In 2017, one of the biggest jokes about the sleeper hit anime Kemono Friends was that it was based on a defunct mobile game. The show exceeded all expectations and should have been the perfect gateway to attract potential players, but that was out of the question. Even after a successor game launched in 2018, there was the sense that the mobile game felt ephemeral, whereas the anime version had a sense of permanence. The more I’ve thought about this contrast, the more I’ve come to realize that it’s a common theme among mobile games and their adaptations.
Mobile games (especially ones with prominent gacha systems) have been a juggernaut for many years now. Type-Moon, once a big fish in a little pond due to its success in the visual novel genre, is now one of the most successful game companies around thanks to Fate/Grand Order. The downside is that mobile games require a lot of upkeep, between the need to continuously generate new stories to ensure that players stick around and the necessary cost of maintaining servers. Whether a game remains accessible for ten months or ten years, there’s always the possibility that the servers for your favorite game will shut down permanently. No matter how many Japanese iTunes cards you’ve purchased to get your favorite characters, all you’ll be left with is the experience of having once played.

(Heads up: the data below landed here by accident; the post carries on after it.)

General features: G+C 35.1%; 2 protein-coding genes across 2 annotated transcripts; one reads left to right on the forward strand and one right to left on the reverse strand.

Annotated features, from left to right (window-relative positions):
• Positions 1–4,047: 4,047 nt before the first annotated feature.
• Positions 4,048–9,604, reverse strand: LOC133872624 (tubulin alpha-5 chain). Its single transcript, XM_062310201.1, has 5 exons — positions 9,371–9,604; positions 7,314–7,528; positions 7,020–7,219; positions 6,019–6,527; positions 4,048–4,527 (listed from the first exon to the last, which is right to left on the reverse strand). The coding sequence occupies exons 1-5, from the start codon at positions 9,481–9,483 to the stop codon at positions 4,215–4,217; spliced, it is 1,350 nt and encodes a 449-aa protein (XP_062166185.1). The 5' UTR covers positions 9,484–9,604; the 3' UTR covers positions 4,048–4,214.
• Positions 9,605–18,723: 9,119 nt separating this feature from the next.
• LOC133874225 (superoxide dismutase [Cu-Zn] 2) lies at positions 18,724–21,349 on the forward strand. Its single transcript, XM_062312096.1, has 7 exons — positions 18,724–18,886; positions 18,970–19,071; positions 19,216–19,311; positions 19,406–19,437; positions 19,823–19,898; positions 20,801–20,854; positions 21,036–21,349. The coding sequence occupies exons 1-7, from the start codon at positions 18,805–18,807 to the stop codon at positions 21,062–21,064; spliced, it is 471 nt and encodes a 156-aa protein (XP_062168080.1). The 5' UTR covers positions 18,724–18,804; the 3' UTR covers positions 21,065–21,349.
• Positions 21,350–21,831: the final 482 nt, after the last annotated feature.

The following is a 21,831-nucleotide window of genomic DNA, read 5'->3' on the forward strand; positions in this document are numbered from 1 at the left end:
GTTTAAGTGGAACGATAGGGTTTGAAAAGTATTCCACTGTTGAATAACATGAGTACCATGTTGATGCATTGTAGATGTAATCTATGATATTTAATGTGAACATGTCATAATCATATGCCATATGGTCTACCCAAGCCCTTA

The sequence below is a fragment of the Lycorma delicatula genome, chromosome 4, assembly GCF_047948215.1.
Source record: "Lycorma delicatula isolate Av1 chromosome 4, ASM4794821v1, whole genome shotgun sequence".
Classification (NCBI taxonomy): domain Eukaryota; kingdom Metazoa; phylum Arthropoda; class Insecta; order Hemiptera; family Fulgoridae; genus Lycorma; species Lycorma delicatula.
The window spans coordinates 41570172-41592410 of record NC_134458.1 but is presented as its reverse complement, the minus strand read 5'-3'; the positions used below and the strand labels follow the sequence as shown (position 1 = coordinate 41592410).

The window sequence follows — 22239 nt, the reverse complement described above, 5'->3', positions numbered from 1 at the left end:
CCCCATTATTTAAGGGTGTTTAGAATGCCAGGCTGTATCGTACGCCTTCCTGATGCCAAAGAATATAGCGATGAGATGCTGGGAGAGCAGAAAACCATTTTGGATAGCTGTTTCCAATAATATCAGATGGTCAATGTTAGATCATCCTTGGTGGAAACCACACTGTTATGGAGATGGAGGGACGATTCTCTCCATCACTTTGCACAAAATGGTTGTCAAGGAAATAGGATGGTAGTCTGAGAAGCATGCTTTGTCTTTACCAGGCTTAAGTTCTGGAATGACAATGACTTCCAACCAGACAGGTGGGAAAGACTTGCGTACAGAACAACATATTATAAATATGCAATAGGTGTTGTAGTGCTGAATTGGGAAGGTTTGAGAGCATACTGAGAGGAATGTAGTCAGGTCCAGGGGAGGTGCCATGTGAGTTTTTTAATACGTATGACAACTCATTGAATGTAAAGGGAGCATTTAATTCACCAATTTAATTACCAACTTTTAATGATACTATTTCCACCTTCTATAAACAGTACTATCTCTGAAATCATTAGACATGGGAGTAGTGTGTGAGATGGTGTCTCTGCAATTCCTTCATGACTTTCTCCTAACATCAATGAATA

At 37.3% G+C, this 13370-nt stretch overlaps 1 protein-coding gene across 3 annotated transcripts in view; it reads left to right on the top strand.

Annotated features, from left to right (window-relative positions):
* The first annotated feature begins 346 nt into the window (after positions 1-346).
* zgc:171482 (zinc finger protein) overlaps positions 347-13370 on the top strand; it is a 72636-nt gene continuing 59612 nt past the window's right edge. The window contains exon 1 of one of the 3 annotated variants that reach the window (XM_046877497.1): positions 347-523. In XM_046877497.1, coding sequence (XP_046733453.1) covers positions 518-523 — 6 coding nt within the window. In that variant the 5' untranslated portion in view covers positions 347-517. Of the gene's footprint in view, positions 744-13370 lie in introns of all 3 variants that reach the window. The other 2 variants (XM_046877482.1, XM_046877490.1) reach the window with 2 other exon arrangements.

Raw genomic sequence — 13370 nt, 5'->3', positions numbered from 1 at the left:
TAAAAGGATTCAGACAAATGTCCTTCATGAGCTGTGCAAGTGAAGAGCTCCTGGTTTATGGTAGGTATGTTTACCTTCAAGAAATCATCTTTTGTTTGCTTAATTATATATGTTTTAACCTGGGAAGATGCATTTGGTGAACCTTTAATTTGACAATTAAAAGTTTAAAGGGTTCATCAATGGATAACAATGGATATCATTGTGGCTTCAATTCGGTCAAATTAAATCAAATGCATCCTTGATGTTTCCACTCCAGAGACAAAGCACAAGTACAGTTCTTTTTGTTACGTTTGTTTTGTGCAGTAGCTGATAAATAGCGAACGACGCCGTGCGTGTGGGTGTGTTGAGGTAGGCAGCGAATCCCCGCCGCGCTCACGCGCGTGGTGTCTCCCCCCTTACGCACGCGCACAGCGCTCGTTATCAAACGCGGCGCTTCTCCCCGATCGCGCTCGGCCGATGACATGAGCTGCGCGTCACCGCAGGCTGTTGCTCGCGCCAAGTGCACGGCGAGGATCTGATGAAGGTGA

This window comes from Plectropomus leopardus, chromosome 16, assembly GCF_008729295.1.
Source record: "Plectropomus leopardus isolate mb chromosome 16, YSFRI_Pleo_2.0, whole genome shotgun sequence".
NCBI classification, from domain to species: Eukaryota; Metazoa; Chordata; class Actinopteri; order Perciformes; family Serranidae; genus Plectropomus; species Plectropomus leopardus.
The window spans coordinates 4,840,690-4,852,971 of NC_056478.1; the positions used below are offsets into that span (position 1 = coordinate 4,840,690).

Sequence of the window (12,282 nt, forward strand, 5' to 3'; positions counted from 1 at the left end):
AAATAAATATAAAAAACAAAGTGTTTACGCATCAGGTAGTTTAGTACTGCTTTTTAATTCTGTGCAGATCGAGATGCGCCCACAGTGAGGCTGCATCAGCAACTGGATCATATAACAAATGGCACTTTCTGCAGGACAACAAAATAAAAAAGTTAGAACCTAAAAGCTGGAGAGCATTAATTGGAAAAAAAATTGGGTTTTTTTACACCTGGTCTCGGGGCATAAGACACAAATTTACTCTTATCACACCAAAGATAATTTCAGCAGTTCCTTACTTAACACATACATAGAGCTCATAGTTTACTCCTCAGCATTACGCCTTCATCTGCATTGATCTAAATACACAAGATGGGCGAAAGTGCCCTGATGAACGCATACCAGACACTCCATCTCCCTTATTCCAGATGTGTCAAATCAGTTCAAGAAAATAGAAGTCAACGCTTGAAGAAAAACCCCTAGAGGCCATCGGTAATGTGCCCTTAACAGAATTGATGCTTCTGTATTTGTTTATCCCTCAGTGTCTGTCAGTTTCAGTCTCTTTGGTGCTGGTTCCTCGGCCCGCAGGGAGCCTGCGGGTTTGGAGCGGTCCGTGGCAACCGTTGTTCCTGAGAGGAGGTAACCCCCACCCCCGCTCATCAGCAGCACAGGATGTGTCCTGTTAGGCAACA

Anime is in another boat. While much of it is technically just “data” and therefore not so different from mobile games, it’s much more common for anime to be archived and also made available as some kind of physical media. And even if an anime doesn’t end up on a blu-ray or DVD, the possibility of that someday happening is far greater than a mobile game coming back. After all, re-releases of anime happen regularly, but I’ve never heard of a mobile game server reviving without some serious fan-side intervention.
In this sense, while the goal of most anime versions of mobile games is to act as very detailed 25-minute commercials, they could very well be the “offspring” that allows a given franchise to endure long after its time has passed. The resulting anime could be forgettable and mediocre, or it could be a real gem like Fate/Grand Order, Rage of Bahamut Genesis, and Princess Connect: Re-Dive. Either way, there’s a perception of these adaptations having a greater sense of permanence compared to the mobile originals, especially because it’s assumed anime can and will be re-watched.
This might be an overly flowery analogy, but I find the contrasting relationship between the two mediums to somewhat resemble that of parent and child. The anime-as-child bears many similarities to its parent, but it’ll never be a perfect replica of what it came from. At the same time, its very existence contributes to the continued memory of the mobile game, and the very fact that anime feels less fleeting than mobile games due to its tradition of physical media means it can carry on the name effectively. In some cases—as with Kemono Friends—the offspring might even surpass its predecessor in the eyes of fans, but that’s not necessary.
Perhaps most tragic are the mobile games that never have the chance to see themselves adapted into anime, unable to leave a legacy beyond its immediate players. In that sense, maybe even the most lackluster of anime adaptations have a purpose.